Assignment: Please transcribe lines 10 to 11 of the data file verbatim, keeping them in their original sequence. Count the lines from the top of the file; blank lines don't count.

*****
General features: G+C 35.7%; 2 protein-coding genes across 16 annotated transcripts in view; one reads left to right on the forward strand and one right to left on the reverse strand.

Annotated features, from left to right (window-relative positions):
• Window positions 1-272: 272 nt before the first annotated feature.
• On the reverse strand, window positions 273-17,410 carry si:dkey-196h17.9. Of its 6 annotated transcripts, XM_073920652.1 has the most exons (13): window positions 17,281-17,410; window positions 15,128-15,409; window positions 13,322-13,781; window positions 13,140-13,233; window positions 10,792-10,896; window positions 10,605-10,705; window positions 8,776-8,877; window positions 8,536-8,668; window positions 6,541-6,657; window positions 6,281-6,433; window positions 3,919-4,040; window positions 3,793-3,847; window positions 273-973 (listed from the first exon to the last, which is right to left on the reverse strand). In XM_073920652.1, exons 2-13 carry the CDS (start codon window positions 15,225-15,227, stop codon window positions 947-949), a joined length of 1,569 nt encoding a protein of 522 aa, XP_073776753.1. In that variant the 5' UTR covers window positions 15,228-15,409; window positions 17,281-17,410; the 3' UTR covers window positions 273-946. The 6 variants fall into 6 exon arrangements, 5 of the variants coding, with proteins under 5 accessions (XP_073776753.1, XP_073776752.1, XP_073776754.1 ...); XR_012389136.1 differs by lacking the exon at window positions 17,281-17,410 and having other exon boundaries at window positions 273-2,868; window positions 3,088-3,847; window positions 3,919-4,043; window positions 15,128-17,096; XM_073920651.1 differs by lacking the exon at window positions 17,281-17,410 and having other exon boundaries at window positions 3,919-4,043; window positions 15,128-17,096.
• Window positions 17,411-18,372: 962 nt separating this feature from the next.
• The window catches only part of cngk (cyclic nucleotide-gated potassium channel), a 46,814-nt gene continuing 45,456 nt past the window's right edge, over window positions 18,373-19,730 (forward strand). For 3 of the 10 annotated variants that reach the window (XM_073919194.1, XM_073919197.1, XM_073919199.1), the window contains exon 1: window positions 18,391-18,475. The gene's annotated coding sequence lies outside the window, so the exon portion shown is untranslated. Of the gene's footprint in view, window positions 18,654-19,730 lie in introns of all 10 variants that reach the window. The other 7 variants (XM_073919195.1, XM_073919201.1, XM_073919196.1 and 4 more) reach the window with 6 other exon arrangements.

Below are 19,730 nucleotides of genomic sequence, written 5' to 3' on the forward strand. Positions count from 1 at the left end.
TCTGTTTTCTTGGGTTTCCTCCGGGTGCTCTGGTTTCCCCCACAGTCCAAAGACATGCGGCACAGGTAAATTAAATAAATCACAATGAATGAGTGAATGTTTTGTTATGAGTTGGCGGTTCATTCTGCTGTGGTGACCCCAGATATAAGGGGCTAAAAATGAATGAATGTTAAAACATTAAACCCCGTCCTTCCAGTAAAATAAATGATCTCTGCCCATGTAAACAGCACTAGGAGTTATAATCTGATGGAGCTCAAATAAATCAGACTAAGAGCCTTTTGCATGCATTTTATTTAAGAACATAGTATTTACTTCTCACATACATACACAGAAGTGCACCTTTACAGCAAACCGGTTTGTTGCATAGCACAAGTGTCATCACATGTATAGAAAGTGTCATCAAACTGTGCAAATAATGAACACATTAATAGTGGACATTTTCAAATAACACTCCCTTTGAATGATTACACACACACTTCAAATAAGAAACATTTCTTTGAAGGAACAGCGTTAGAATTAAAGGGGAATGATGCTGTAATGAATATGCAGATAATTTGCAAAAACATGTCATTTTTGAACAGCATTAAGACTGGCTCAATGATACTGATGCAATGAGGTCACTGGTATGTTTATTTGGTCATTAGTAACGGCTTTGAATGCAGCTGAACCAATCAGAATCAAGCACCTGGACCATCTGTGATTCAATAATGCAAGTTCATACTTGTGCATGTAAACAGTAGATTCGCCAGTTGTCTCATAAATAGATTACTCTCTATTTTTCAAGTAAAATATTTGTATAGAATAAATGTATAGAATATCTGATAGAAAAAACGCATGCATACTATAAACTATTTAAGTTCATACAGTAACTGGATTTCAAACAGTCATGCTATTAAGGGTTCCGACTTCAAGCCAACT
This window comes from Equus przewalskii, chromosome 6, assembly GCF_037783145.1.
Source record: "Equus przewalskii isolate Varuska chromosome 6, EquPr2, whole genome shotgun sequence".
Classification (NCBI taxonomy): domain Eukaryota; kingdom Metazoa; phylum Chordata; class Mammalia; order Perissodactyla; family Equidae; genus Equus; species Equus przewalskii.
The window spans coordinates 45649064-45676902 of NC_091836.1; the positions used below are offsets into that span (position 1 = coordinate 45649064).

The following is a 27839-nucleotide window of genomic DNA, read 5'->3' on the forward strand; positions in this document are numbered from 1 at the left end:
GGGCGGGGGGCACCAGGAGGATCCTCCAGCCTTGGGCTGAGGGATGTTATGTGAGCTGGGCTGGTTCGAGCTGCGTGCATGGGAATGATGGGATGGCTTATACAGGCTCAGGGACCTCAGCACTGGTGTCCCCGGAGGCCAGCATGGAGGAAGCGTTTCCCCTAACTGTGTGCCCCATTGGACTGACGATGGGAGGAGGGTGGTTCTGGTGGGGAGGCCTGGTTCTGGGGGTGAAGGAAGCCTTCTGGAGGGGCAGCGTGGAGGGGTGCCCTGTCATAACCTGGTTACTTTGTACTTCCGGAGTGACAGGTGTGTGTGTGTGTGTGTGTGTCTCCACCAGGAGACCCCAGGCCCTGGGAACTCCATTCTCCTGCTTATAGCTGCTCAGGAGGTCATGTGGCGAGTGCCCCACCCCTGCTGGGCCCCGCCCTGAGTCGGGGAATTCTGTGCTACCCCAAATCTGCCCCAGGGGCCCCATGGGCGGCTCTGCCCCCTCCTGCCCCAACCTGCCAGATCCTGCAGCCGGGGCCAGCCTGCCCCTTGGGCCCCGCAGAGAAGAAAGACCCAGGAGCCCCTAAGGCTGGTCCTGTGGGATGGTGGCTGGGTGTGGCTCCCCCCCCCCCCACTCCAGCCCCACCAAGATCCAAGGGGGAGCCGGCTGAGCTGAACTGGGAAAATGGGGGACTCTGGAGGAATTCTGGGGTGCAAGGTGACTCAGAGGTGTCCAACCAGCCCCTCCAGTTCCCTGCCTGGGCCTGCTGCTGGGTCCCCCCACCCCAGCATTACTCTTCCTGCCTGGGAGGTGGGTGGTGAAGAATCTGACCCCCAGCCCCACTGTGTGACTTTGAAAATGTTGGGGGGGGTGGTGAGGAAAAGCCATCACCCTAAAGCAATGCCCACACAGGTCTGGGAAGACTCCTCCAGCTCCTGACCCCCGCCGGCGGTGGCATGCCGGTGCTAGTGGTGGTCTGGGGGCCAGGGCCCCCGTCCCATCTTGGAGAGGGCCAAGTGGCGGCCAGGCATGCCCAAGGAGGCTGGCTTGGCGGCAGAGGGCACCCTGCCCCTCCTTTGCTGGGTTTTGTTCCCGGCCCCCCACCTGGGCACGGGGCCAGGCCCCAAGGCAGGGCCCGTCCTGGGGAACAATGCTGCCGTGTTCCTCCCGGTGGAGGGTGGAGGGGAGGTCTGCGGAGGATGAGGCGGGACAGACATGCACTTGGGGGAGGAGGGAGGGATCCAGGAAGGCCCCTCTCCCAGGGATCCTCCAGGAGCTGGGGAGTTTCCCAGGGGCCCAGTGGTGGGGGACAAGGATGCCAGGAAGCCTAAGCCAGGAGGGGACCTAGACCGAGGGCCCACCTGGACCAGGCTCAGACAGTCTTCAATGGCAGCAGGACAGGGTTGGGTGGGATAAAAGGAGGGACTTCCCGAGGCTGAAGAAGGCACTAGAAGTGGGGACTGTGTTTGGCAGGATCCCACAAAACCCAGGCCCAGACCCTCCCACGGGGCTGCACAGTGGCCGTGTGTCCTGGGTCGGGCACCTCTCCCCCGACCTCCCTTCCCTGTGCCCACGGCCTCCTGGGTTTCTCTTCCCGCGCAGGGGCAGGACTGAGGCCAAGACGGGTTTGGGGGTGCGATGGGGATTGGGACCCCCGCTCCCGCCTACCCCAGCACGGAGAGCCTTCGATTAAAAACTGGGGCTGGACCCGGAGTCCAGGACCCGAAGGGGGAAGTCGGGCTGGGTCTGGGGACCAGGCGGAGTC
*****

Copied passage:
Source record: "Equus przewalskii isolate Varuska chromosome 6, EquPr2, whole genome shotgun sequence".
Classification (NCBI taxonomy): domain Eukaryota; kingdom Metazoa; phylum Chordata; class Mammalia; order Perissodactyla; family Equidae; genus Equus; species Equus przewalskii.